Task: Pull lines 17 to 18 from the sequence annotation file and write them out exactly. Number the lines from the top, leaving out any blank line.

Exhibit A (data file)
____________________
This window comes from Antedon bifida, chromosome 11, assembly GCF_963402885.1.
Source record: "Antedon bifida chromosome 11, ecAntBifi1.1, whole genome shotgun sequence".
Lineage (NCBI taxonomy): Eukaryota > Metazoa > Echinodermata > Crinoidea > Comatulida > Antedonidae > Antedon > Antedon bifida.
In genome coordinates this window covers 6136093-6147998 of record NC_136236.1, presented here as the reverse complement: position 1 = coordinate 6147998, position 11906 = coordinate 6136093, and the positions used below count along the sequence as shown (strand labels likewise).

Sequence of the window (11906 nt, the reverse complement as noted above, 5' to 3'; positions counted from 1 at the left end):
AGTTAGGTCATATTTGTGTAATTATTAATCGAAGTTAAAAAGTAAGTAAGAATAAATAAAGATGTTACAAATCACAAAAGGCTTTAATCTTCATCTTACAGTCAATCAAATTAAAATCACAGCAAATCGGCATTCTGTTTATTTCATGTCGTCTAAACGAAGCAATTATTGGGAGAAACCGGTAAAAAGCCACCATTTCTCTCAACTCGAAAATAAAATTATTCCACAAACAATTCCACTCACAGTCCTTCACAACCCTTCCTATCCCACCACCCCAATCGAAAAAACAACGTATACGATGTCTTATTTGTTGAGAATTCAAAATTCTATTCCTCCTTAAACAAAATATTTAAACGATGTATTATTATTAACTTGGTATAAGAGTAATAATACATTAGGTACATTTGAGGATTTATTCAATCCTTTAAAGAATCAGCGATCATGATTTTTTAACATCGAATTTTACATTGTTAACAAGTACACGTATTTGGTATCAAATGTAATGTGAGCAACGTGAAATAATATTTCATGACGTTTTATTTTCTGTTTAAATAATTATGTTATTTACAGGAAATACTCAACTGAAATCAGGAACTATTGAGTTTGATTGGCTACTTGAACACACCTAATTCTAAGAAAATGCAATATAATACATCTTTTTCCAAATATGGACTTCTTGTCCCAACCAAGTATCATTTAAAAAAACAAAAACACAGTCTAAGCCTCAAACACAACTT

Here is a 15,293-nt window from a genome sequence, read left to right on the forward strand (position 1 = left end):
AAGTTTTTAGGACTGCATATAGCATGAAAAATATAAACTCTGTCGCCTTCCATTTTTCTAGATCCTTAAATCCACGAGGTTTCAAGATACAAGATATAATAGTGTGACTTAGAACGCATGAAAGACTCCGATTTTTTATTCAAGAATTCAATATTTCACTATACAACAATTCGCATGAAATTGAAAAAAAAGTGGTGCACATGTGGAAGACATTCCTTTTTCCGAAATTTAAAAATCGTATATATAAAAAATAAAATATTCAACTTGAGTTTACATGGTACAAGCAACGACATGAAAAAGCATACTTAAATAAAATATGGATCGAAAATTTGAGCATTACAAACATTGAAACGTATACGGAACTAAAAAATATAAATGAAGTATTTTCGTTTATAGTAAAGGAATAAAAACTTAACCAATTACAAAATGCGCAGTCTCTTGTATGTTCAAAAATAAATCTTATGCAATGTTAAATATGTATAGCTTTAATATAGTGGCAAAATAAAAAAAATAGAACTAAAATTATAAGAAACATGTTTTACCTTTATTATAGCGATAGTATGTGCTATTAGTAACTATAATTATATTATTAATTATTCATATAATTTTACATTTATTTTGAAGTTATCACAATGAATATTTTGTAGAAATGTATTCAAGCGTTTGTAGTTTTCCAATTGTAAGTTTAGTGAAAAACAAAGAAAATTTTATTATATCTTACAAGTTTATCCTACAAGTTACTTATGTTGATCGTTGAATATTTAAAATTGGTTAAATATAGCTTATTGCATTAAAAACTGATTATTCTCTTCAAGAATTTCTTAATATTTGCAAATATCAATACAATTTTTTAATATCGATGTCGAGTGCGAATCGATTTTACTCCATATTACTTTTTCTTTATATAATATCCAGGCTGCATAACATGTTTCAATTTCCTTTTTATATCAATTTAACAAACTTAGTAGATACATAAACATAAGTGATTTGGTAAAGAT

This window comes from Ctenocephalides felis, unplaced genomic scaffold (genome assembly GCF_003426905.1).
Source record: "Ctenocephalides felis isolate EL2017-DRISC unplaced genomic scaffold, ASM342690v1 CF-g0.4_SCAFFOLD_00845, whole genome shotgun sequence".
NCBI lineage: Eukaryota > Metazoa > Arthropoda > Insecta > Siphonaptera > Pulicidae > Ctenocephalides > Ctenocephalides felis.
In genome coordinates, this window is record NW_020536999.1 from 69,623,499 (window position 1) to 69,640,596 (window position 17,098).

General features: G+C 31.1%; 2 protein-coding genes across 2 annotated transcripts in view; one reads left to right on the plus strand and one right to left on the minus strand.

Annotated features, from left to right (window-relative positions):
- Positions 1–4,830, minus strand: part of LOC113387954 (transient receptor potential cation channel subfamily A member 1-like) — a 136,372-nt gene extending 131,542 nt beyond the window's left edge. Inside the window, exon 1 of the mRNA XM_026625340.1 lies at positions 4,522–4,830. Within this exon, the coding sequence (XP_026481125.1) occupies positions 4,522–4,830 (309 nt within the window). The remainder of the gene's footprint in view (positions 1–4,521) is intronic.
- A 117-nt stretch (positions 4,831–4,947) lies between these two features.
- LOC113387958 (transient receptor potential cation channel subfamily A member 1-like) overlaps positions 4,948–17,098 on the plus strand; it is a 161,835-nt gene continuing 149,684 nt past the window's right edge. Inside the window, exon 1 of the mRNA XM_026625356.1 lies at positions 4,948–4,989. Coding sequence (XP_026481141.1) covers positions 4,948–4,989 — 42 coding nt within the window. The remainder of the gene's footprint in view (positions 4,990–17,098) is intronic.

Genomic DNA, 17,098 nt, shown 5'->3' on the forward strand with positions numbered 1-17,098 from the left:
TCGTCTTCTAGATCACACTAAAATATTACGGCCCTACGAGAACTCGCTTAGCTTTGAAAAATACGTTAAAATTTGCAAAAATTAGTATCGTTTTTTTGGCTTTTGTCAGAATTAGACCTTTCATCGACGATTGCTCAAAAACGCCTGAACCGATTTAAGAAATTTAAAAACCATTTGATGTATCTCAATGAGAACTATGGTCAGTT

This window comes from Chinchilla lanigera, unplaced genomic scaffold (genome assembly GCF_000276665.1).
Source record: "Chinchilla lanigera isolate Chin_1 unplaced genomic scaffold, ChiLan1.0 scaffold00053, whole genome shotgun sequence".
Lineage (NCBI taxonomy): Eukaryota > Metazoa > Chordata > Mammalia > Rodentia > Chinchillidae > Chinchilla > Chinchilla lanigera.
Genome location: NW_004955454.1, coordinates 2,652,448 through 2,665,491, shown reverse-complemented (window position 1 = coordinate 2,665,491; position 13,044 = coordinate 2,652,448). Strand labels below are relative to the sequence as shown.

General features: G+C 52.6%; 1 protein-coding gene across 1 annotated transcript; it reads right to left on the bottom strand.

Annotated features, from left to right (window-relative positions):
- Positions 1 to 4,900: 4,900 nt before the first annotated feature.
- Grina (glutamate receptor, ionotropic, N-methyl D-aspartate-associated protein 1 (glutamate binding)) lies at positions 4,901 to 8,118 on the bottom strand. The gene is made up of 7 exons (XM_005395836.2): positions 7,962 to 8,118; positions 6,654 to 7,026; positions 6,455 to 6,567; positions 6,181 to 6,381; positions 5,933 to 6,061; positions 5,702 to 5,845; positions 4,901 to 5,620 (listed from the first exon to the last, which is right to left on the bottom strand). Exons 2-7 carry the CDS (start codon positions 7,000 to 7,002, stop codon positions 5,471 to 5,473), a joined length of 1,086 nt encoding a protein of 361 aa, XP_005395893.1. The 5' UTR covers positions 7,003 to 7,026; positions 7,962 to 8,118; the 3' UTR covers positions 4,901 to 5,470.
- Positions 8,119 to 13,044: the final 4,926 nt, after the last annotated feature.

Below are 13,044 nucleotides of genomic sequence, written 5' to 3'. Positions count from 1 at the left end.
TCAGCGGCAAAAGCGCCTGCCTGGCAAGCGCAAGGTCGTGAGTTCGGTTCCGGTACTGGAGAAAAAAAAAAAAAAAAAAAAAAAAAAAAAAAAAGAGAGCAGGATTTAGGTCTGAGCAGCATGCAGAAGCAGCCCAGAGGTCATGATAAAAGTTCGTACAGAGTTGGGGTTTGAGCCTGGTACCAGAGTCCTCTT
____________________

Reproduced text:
- LOC113387958 (transient receptor potential cation channel subfamily A member 1-like) overlaps positions 4,948–17,098 on the plus strand; it is a 161,835-nt gene continuing 149,684 nt past the window's right edge. Inside the window, exon 1 of the mRNA XM_026625356.1 lies at positions 4,948–4,989. Coding sequence (XP_026481141.1) covers positions 4,948–4,989 — 42 coding nt within the window. The remainder of the gene's footprint in view (positions 4,990–17,098) is intronic.

Genomic DNA, 17,098 nt, shown 5'->3' on the forward strand with positions numbered 1-17,098 from the left: